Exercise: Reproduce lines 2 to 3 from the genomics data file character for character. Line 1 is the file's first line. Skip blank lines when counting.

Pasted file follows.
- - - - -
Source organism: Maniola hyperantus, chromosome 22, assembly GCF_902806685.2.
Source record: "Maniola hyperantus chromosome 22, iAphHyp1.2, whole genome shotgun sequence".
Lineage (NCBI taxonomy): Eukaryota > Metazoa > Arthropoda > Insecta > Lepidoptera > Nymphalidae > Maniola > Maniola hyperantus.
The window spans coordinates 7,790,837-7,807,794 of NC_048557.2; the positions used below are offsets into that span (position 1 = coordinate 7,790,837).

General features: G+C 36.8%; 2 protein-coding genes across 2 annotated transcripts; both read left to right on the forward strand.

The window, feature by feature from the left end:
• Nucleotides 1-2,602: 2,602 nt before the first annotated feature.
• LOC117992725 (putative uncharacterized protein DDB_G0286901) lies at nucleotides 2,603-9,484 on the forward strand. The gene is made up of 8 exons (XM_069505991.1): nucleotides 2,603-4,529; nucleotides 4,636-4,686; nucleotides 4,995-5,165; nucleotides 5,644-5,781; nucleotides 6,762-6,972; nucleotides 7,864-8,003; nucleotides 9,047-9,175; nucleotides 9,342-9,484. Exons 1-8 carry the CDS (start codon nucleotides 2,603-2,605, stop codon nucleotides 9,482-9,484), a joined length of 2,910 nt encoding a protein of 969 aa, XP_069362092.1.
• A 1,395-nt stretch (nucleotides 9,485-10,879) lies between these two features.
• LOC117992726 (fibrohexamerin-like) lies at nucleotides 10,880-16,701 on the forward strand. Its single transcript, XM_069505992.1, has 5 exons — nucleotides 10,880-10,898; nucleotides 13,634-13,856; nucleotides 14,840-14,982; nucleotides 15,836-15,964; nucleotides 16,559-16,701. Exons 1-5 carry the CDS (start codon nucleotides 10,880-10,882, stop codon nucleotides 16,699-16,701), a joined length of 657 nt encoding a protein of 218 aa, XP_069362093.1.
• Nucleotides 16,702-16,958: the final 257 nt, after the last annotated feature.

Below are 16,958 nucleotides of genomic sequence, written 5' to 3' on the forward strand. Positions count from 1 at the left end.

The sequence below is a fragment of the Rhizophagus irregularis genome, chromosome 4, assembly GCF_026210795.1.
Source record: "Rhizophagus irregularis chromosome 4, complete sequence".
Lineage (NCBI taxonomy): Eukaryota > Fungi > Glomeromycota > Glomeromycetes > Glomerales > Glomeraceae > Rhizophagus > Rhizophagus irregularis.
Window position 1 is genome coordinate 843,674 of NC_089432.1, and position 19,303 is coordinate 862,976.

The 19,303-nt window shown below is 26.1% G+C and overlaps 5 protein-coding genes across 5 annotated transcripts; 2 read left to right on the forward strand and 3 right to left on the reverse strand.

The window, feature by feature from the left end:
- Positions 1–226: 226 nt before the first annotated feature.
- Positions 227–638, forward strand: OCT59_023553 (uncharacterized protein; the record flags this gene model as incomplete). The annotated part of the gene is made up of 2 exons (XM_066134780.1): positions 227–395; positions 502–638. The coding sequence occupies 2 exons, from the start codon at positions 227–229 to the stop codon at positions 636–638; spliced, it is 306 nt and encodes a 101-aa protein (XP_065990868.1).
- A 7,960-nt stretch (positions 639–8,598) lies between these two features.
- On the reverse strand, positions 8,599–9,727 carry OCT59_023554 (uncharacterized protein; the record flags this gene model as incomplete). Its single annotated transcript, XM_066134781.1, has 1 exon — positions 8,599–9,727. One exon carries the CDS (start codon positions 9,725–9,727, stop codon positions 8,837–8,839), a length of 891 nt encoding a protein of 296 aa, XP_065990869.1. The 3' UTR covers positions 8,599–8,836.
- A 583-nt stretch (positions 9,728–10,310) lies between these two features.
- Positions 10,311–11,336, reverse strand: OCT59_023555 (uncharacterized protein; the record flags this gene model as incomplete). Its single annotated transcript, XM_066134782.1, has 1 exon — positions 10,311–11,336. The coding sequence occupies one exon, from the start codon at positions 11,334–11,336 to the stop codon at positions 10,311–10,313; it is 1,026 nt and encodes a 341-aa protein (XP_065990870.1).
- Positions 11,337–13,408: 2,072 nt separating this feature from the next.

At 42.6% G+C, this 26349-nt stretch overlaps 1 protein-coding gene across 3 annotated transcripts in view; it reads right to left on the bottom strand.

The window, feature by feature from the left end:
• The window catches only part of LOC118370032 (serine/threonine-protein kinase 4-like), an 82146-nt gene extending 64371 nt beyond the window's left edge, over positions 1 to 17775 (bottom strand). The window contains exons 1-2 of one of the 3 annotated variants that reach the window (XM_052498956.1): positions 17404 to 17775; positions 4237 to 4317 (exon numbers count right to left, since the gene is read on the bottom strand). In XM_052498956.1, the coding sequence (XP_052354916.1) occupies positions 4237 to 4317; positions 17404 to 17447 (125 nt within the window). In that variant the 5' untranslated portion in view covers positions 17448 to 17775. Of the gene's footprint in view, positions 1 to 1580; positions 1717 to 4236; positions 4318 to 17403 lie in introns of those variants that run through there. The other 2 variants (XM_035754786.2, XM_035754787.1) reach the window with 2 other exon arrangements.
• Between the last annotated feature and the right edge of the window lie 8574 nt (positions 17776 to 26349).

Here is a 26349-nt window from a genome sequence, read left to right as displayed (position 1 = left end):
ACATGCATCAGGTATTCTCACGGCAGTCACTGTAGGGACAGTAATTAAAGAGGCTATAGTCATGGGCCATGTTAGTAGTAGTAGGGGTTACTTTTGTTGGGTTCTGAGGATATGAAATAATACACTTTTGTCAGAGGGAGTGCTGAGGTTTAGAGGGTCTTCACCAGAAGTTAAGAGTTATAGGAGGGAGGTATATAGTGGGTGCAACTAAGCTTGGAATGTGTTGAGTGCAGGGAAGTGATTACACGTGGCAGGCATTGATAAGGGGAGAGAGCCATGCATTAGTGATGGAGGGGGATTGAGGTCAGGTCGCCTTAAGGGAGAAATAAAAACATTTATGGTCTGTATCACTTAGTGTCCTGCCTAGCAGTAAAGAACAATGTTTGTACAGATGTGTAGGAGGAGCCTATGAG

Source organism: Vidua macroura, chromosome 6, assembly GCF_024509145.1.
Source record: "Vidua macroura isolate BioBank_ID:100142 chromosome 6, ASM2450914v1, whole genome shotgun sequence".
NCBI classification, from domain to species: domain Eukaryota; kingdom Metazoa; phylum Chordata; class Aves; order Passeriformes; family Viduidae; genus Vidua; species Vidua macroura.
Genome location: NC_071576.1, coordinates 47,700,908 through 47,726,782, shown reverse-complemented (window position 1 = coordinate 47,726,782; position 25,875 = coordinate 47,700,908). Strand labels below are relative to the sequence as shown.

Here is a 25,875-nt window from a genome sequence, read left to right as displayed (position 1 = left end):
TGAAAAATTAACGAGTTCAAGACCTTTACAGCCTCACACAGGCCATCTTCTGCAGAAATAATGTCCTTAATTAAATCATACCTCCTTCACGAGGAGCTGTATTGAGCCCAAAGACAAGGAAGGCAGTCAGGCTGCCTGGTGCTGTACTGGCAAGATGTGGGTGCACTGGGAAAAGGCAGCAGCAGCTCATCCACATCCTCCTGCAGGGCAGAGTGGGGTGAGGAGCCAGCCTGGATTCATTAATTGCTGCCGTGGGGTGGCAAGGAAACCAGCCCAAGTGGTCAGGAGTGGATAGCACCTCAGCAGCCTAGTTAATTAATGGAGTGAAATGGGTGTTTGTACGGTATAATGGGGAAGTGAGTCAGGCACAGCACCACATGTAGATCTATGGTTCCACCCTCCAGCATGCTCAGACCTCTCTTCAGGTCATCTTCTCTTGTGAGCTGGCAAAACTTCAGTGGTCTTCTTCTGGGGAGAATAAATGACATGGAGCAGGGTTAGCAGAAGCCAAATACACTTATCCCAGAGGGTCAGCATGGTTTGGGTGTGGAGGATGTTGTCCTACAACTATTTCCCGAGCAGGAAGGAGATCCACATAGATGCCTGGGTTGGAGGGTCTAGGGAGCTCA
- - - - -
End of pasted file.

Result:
Source record: "Maniola hyperantus chromosome 22, iAphHyp1.2, whole genome shotgun sequence".
Lineage (NCBI taxonomy): Eukaryota > Metazoa > Arthropoda > Insecta > Lepidoptera > Nymphalidae > Maniola > Maniola hyperantus.